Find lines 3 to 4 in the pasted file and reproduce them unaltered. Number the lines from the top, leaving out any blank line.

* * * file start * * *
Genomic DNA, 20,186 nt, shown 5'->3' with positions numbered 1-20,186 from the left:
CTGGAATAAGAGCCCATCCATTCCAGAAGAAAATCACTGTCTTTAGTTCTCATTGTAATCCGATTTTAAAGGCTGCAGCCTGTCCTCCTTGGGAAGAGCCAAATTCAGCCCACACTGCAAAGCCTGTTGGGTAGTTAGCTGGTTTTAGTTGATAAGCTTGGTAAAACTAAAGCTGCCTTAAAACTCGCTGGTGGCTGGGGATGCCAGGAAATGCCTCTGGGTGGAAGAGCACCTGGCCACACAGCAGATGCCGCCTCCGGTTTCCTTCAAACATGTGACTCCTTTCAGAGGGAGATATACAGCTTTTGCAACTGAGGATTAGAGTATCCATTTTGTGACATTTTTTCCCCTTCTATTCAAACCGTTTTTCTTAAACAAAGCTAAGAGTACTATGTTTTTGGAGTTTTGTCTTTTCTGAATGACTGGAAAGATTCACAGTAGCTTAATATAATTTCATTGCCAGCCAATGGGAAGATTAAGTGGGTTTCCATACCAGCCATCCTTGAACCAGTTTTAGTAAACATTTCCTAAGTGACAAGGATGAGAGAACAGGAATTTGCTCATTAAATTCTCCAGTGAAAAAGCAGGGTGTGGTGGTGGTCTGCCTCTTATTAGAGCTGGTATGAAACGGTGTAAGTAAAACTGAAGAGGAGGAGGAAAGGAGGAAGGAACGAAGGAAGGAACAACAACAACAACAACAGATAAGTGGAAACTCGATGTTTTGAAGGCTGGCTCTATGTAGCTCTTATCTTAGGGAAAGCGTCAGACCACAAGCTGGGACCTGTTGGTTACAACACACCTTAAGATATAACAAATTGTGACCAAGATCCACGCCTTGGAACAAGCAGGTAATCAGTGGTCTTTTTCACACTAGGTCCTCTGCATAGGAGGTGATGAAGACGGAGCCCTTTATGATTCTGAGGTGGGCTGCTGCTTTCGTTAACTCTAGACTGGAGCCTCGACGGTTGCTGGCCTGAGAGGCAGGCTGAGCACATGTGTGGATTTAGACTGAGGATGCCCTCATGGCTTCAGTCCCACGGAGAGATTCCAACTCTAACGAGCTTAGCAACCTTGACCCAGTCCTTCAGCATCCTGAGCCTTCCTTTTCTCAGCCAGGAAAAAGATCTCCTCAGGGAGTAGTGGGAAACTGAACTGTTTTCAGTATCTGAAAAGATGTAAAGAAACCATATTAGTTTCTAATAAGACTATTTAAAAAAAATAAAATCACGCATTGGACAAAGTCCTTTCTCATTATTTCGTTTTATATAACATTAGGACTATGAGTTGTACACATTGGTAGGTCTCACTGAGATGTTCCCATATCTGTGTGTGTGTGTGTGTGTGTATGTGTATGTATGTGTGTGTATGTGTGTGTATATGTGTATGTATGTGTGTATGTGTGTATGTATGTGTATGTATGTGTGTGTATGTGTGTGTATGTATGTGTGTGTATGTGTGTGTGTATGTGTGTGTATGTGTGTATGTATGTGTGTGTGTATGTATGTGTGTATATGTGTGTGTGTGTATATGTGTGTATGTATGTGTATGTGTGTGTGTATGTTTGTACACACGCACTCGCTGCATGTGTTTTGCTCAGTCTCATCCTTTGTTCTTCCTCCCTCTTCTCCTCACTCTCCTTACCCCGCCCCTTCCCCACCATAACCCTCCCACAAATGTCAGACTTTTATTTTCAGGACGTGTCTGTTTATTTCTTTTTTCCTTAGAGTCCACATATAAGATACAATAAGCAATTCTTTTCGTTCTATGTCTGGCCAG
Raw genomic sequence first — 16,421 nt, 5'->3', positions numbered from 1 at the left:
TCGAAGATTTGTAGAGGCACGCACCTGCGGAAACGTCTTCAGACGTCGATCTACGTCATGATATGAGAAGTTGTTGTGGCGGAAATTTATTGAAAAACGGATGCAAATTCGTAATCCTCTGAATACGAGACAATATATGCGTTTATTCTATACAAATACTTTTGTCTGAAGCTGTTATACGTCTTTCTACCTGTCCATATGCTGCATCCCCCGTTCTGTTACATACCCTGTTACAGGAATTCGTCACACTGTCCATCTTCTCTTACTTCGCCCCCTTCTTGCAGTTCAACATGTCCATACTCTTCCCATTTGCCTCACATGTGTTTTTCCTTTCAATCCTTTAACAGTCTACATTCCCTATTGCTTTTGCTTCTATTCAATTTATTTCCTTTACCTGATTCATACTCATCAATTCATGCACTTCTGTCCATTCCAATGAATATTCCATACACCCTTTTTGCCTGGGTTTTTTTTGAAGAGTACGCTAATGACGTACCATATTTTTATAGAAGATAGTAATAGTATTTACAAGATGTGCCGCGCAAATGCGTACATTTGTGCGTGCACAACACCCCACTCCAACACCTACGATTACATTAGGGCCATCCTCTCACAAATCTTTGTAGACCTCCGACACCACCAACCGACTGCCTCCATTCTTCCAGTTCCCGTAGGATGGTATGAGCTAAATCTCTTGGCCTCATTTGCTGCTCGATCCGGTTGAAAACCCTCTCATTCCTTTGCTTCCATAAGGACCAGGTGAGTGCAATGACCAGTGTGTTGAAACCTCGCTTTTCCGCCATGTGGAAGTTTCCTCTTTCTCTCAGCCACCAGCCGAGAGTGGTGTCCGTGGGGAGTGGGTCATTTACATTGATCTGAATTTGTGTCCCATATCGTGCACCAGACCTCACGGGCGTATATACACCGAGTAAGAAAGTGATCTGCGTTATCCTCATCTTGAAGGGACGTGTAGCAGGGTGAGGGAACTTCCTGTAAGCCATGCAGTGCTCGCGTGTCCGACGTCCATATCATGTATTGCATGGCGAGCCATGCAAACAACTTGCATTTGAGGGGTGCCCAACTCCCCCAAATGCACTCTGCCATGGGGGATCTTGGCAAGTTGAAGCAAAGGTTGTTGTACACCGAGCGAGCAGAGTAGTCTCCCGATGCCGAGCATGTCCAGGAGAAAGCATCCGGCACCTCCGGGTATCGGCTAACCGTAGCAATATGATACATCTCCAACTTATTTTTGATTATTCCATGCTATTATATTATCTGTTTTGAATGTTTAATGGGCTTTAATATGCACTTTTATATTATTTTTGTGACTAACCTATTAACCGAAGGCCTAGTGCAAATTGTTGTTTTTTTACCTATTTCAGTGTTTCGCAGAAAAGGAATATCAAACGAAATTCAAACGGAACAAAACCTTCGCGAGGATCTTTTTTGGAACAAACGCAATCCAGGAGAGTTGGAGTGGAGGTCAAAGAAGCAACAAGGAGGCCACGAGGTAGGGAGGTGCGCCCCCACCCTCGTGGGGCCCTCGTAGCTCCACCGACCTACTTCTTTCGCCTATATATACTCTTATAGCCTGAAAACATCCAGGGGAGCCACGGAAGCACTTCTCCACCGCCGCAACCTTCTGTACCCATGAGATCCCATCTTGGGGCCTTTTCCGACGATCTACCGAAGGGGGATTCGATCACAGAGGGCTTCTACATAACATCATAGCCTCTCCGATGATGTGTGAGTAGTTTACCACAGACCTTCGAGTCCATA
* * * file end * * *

Raw genomic sequence first — 16,421 nt, 5'->3', positions numbered from 1 at the left:
TCGAAGATTTGTAGAGGCACGCACCTGCGGAAACGTCTTCAGACGTCGATCTACGTCATGATATGAGAAGTTGTTGTGGCGGAAATTTATTGAAAAACGGATGCAAATTCGTAATCCTCTGAATACGAGACAATATATGCGTTTATTCTATACAAATACTTTTGTCTGAAGCTGTTATACGTCTTTCTACCTGTCCATATGCTGCATCCCCCGTTCTGTTACATACCCTGTTACAGGAATTCGTCACACTGTCCATCTTCTCTTACTTCGCCCCCTTCTTGCAGTTCAACATGTCCATACTCTTCCCATTTGCCTCACATGTGTTTTTCCTTTCAATCCTTTAACAGTCTACATTCCCTATTGCTTTTGCTTCTATTCAATTTATTTCCTTTACCTGATTCATACTCATCAATTCATGCACTTCTGTCCATTCCAATGAATATTCCATACACCCTTTTTGCCTGGGTTTTTTTTGAAGAGTACGCTAATGACGTACCATATTTTTATAGAAGATAGTAATAGTATTTACAAGATGTGCCGCGCAAATGCGTACATTTGTGCGTGCACAACACCCCACTCCAACACCTACGATTACATTAGGGCCATCCTCTCACAAATCTTTGTAGACCTCCGACACCACCAACCGACTGCCTCCATTCTTCCAGTTCCCGTAGGATGGTATGAGCTAAATCTCTTGGCCTCATTTGCTGCTCGATCCGGTTGAAAACCCTCTCATTCCTTTGCTTCCATAAGGACCAGGTGAGTGCAATGACCAGTGTGTTGAAACCTCGCTTTTCCGCCATGTGGAAGTTTCCTCTTTCTCTCAGCCACCAGCCGAGAGTGGTGTCCGTGGGGAGTGGGTCATTTACATTGATCTGAATTTGTGTCCCATATCGTGCACCAGACCTCACGGGCGTATATACACCGAGTAAGAAAGTGATCTGCGTTATCCTCATCTTGAAGGGACGTGTAGCAGGGTGAGGGAACTTCCTGTAAGCCATGCAGTGCTCGCGTGTCCGACGTCCATATCATGTATTGCATGGCGAGCCATGCAAACAACTTGCATTTGAGGGGTGCCCAACTCCCCCAAATGCACTCTGCCATGGGGGATCTTGGCAAGTTGAAGCAAAGGTTGTTGTACACCGAGCGAGCAGAGTAGTCTCCCGATGCCGAGCATGTCCAGGAGAAAGCATCCGGCACCTCCGGGTATCGGCTAACCGTAGCAATATGATACATCTCCAACTTATTTTTGATTATTCCATGCTATTATATTATCTGTTTTGAATGTTTAATGGGCTTTAATATGCACTTTTATATTATTTTTGTGACTAACCTATTAACCGAAGGCCTAGTGCAAATTGTTGTTTTTTTACCTATTTCAGTGTTTCGCAGAAAAGGAATATCAAACGAAATTCAAACGGAACAAAACCTTCGCGAGGATCTTTTTTGGAACAAACGCAATCCAGGAGAGTTGGAGTGGAGGTCAAAGAAGCAACAAGGAGGCCACGAGGTAGGGAGGTGCGCCCCCACCCTCGTGGGGCCCTCGTAGCTCCACCGACCTACTTCTTTCGCCTATATATACTCTTATAGCCTGAAAACATCCAGGGGAGCCACGGAAGCACTTCTCCACCGCCGCAACCTTCTGTACCCATGAGATCCCATCTTGGGGCCTTTTCCGACGATCTACCGAAGGGGGATTCGATCACAGAGGGCTTCTACATAACATCATAGCCTCTCCGATGATGTGTGAGTAGTTTACCACAGACCTTCGAGTCCATA